Lindsay: I agree. I definitely think with better education of the aging population in terms of calcium and vitamin D intake, and physical activity, the rate of osteoporosis will decline. Not to mention the number of options for both prevention and treatment.
In addition, the increased availability of dual-energy x-ray absorptiometry (DEXA) has made it easier to diagnose individuals before they have a fracture. That is the point at which you get the maximum benefit from a therapeutic intervention.
Utian: The impact that organizations like the National Osteoporosis Foundation have had on creating awareness among the population is incredibly important. Last month the US Preventive Services Task Force also urged women 65 and older to get a bone densitom-etry.8 Thanks to such efforts, I think we will see a decrease in osteoporosis.
DMPA, GnRH, and bone loss
OBG Management: Recently, studies have noted bone mineral density (BMD) loss with the use of depot medroxyprogesterone acetate (DMPA) injections and gonadotropin-releasing hormone agonists (GnRH). Do you find this to be true? If so, should women stop using these agents?
Wild: We now have adequately designed controlled studies to show that bone loss can occur with these 2 agents.9,10 However, they still are useful for specific situations. We now have ways to prevent the associated bone loss if these medications are indicated. Treatments can be tailored to any given clinical situation. Alternate therapies can be used if monitoring shows significant bone loss. If DMPA and GnRH are indicated, then short courses are encouraged, with the use of concomitant agents when necessary.
Lindsay: These drugs are used for very specific indications. DMPA is used as a contraceptive; GnRH is used to suppress pituitary ovarian function, often in people with malignancies. Bone loss is a side effect of these agents. But that doesn’t mean a woman should stop taking them. God forbid you tell a 25-year-old she has to stop DMPA because she might be losing bone, and she gets pregnant! You take action to prevent the loss of bone rather than halt the use of DMPA.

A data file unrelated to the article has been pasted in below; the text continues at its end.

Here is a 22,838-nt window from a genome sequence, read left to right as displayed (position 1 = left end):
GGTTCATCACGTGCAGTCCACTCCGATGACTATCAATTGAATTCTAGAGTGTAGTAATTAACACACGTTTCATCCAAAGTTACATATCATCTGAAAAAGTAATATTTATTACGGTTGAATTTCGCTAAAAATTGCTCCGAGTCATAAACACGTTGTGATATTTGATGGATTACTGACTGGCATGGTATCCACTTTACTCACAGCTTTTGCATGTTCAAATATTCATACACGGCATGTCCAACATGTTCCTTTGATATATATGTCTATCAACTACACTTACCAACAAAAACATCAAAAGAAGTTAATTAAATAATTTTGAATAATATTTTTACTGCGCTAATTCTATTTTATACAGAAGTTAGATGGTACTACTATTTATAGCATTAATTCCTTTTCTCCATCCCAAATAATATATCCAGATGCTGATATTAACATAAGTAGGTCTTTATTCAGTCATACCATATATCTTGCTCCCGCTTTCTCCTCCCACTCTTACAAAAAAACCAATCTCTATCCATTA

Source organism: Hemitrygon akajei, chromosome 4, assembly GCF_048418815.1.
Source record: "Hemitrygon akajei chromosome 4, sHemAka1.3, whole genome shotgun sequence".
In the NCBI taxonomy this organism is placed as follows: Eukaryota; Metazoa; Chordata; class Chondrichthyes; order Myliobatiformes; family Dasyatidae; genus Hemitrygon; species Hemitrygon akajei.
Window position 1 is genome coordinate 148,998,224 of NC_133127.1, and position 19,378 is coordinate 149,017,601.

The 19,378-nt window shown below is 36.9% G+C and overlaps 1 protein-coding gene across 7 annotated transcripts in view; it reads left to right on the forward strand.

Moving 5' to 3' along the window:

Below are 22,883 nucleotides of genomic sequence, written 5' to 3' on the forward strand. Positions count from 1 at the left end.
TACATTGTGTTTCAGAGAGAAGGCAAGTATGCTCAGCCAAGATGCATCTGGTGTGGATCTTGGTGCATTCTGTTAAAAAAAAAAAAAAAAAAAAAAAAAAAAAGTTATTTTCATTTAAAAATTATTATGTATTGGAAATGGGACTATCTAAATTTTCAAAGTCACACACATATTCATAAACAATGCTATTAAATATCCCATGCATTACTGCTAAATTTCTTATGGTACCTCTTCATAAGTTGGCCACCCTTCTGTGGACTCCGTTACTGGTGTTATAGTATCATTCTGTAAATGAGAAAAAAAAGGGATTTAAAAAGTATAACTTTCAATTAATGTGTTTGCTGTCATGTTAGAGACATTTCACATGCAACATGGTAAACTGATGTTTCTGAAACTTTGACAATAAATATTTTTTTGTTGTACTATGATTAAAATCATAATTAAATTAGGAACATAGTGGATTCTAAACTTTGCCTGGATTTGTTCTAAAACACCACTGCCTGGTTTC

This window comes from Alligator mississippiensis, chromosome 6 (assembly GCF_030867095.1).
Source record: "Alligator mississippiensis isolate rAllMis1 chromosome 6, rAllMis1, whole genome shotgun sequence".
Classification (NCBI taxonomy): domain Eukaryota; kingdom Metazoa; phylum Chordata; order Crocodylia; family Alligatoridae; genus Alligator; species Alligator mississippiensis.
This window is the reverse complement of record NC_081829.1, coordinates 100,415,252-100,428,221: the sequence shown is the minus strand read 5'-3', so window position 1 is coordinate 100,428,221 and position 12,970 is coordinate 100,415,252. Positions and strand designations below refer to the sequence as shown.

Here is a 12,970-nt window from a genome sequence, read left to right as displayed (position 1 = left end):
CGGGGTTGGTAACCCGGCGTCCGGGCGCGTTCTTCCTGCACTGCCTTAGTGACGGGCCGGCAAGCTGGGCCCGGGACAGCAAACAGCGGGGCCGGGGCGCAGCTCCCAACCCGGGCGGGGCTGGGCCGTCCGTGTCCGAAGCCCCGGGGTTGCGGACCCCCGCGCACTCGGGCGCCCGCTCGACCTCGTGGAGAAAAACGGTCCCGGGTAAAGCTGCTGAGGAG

OBG Management: How do you take action?
Lindsay: That’s really going back to the Holy Grail of osteoporosis prevention, which is adequate calcium, good nutrition, and physical activity.
OBG Management: Do DMPA and GnRH cause significant bone loss?
Lindsay: It depends on how long you’re on them. If they’re used for the short term, bone loss is reversible. If they are used for the long term, you’ve essentially turned that individual into a postmenopausal woman, and she’ll lose bone. I would only prescribe these 2 agents for 18 months or so. Any longer than that, I would measure her bone density and the rate of bone turnover. If I thought she was at risk for significant osteoporosis, I would intervene with an osteoporosis-specific medication.
Utian: In fact, women with endometriosis typically take GnRH no longer than 9 months. After 9 months, according to some reasonable studies, add-back estrogen therapy may not interfere adversely with the endometriosis.
OBG Management:What about women with a family history of osteoporosis? Would you still recommend DMPA or GnRH?
Lindsay: I wouldn’t do much differently unless they would be using the therapy over the long term. In that case, I might measure bone density just in case, but I’d probably just follow her progress for the first year.
Calcium and vitamin D
OBG Management: What is the role of calcium and vitamin D in the prevention of osteoporosis? Do they have a role in treatment?
Wild: They each have an essential role in treatment and prevention. Doses should be adjusted based on age and intervening conditions, e.g., when malabsorption or inadequate vitamin D exposure is problematic, including women over 65 who are bedridden or suffer from specific gastrointestinal disorders that affect absorption or transit time.
Lindsay: There is no doubt that taking an adequate amount of calcium reduces the risk of vertebral and, probably, hip fractures. The current recommendation from the federal government is about 1,200 mg of calcium per day, which is an average intake. It needs to be somewhere between 1,000 and 1,500 mg. There is no evidence that boosting calcium intake beyond 1,500 mg will further reduce fracture risk. There seems to be a threshold effect: If you’re below a certain amount, you have an increased fracture risk. If you’re above that, the risk goes away. That threshold is probably around 800 to 1,000 mg per day.